Dreamy Bites

By on July 19, 2017

Chef Brian Laughlin, Field Rations

(Photo: Cole Buckhart and Brian Laughlin)

JACKSON HOLE, WY – Most people have an image of a chef’s daily routine. They arrive in a restaurant’s kitchen each evening, and seamlessly craft the lineup of menu favorites for hungry diners. But that’s not how Chef Brian Laughlin rolls. With no brick and mortar restaurant, menus that are constantly changing and evolving and his insatiable desire to explore new flavors, Laughlin is hardly bound by the traditional notion of a chef. Laughlin’s company, Field Rations, is all about bringing visually stunning and provocative plates to the table.

Laughlin’s track to the foodie world was nontraditional too. Although he grew up spending time in his mother’s Midwestern kitchen, he didn’t discover his own culinary passion until college. Laughlin studied industrial design, and picked up work in restaurants to pay for his education. That was when he realized he could combine his artistic eye and natural talent for cooking in a unique way.

While many chefs build a dish around a handful of ingredients or a classic flavor profile, Laughlin’s creations often start with an image or vision of a complete plate—like a work of art. He will then seek out the ingredients that not only reflect the colors and textures he’s envisioned, but also evoke the emotions that swirl around the piece.

“I tend to think in compositions and colors first,” he said. “Then the next step is tying in all the flavors.” Laughlin says that his creations are directly influenced by his own mood, and that all of his culinary creativity is a reflection of his own personality.

A quick scroll through Field Rations’s Instagram evinces Laughlin’s artistic eye. The colors are vivid and bright, textures are inviting, compositions flawless.

Pointing to similarities in landscape, weather and culture to Jackson Hole, Laughlin finds himself inspired by Nordic and Scandinavian chefs. He likes the rich and earthy colors and flavor tones, and the creative ways that his counterparts across the Atlantic are exploring new interpretations of traditional ingredients.

Laughlin takes the emotional immersion of diners even further with his pop-up dinners. Carefully cultivating every detail—from table settings to the soundtrack—Laughlin loves taking people on a journey with food, inviting them to experience something beyond what’s on the plate. “I love everything about eating,” he said. For Laughlin, it’s not just the food, but the overall ambiance that draws emotional reactions and memories.

In addition to pop-up dinners around the valley, Field Rations caters events. Laughlin loves tailoring food to each person’s vision and showcasing local and seasonal fare. Though the choices are never quite the same, what Laughlin creates is always unforgettable.

What’s something home chefs are intimidated by that they shouldn’t be?

Laughlin: When I was growing up, and before I was a professional chef, I would get intimidated by recipes sometimes; whether it would call for equipment I didn’t have, or a technique I wasn’t familiar with. I think that can be intimidating. But just try it out! The worst that could happen is that dinner isn’t perfect. It’ll probably still taste good. Don’t be discouraged, and just learn from the first time!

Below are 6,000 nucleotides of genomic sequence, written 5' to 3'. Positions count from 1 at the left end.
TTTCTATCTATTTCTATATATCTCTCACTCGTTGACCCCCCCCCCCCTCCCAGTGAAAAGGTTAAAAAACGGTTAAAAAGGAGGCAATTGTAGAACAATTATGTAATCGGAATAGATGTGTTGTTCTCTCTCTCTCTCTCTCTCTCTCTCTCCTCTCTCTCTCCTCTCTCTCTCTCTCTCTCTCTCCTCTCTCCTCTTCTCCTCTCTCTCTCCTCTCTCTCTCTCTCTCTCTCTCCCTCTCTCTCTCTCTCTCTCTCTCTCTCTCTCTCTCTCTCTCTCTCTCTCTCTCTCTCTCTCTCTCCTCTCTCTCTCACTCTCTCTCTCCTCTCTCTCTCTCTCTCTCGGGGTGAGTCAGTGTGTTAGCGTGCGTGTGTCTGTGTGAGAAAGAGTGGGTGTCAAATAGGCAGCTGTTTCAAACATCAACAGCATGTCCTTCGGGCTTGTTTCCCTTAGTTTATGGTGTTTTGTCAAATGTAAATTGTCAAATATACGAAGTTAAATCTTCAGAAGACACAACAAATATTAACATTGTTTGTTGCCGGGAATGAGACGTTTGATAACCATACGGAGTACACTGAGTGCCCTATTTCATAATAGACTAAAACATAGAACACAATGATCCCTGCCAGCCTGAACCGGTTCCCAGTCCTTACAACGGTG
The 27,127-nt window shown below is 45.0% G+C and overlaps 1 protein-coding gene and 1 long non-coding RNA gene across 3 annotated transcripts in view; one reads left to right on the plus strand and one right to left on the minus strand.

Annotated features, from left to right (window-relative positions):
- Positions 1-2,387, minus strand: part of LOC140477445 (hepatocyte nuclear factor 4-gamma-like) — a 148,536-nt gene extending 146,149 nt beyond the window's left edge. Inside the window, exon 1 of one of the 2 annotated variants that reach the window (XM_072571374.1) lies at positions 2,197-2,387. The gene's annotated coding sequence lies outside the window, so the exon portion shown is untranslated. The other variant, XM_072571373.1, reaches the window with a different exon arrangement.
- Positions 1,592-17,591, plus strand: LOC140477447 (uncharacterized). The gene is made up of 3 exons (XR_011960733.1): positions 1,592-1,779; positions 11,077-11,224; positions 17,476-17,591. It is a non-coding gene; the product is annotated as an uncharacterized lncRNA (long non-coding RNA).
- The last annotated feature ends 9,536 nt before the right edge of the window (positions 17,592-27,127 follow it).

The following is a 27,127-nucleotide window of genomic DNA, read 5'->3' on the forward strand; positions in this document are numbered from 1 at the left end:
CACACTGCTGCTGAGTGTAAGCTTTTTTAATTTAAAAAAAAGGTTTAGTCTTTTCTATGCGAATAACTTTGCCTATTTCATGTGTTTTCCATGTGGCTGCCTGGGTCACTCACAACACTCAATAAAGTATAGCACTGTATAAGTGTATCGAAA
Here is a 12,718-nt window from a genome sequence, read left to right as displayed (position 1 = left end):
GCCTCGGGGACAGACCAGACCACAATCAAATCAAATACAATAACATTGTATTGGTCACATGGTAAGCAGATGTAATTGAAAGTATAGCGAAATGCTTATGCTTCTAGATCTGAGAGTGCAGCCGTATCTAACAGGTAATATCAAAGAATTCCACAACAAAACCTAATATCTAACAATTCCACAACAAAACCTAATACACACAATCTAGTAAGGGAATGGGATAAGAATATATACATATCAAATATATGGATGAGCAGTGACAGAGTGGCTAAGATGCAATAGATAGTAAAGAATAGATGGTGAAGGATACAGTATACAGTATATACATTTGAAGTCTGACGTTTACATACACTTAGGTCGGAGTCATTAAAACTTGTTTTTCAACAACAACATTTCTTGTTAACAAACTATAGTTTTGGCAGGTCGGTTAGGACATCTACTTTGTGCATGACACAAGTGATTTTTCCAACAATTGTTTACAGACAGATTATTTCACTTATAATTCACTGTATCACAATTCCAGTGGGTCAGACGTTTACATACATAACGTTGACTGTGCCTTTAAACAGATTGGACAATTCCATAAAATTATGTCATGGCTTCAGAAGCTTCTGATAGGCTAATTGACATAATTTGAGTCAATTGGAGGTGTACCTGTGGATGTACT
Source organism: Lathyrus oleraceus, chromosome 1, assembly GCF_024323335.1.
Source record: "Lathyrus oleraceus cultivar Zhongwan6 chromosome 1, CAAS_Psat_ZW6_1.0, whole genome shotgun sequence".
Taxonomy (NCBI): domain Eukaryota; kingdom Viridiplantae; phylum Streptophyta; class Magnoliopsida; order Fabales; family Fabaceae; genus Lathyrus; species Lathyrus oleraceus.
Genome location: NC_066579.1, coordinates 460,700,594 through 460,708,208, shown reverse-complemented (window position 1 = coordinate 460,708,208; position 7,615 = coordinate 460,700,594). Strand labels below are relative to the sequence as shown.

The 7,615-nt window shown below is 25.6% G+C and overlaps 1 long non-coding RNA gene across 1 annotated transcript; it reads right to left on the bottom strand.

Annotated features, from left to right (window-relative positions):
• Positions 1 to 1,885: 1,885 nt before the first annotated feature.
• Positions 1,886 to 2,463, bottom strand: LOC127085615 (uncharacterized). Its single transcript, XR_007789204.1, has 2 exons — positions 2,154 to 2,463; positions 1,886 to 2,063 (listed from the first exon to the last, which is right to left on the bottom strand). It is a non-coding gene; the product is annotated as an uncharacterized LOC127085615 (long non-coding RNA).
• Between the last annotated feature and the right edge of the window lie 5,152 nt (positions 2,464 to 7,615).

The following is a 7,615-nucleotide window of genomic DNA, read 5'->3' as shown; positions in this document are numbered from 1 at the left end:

PJH: Where do you read about food to get inspired?

Laughlin: My biggest influence is Instagram. I used to subscribe to Saver and Bon Appetit, magazines like that. But these days, it’s mostly internet. I’ll research people or restaurants that I’m influenced by, and it’s like a wormhole you fall into. You’re looking at something familiar, and then you click on something else, and then a half hour later, you’re not anywhere near where you were. Instagram is the biggest social media platform for chefs now; everybody’s sharing dishes, recipes, and techniques.

PJH: What could you not live without in your home kitchen?

Laughlin: The first thing that comes to mind is a cast iron pan. My girlfriend and I cook every night at home, and I find us using our cast iron more than anything else. It’s ideal to get a nice char on meats – whether we’re having pork chops or a steak or chicken breasts. I like having that really smoking-hot pan to char food on.

PJH: What ingredient doesn’t get the appreciation it deserves?

Laughlin: I think maybe eggs. When people use eggs, they just think of it as just an egg. And I think of all the amazing characteristics that eggs lend to certain things. Whether you’re making a custard texture, or if you’re making a soufflé. People think ‘all you can do is fry them,’ but there are so many other things you can do with them! You can make or thicken sauces with them; their chemical composition and the way they react under certain temperatures is a lot more amazing than people give them credit for.

PJH: What are you most looking forward to at the farmer’s market?

Laughlin: I love garlic scapes. Those are definitely an interesting thing that are very seasonal.

Lightning round

PJH: Favorite cocktail?

Laughlin: Penicillin

PJH: How do you like your eggs?

Laughlin: Sunny side up

PJH: Breakfast—sweet or savory?

Laughlin: Savory

PJH: Strangest thing you’ve eaten?

Laughlin: I recently had pig brains. They were interesting; similar to organ meat in flavor, but a texture like butter.

PJH: Your chef idol?

Laughlin: Swedish chef Niklas Ekstedt. His whole restaurant is wood-fired, and he doesn’t use any electricity to cook.PJH

About Melissa Thomasma

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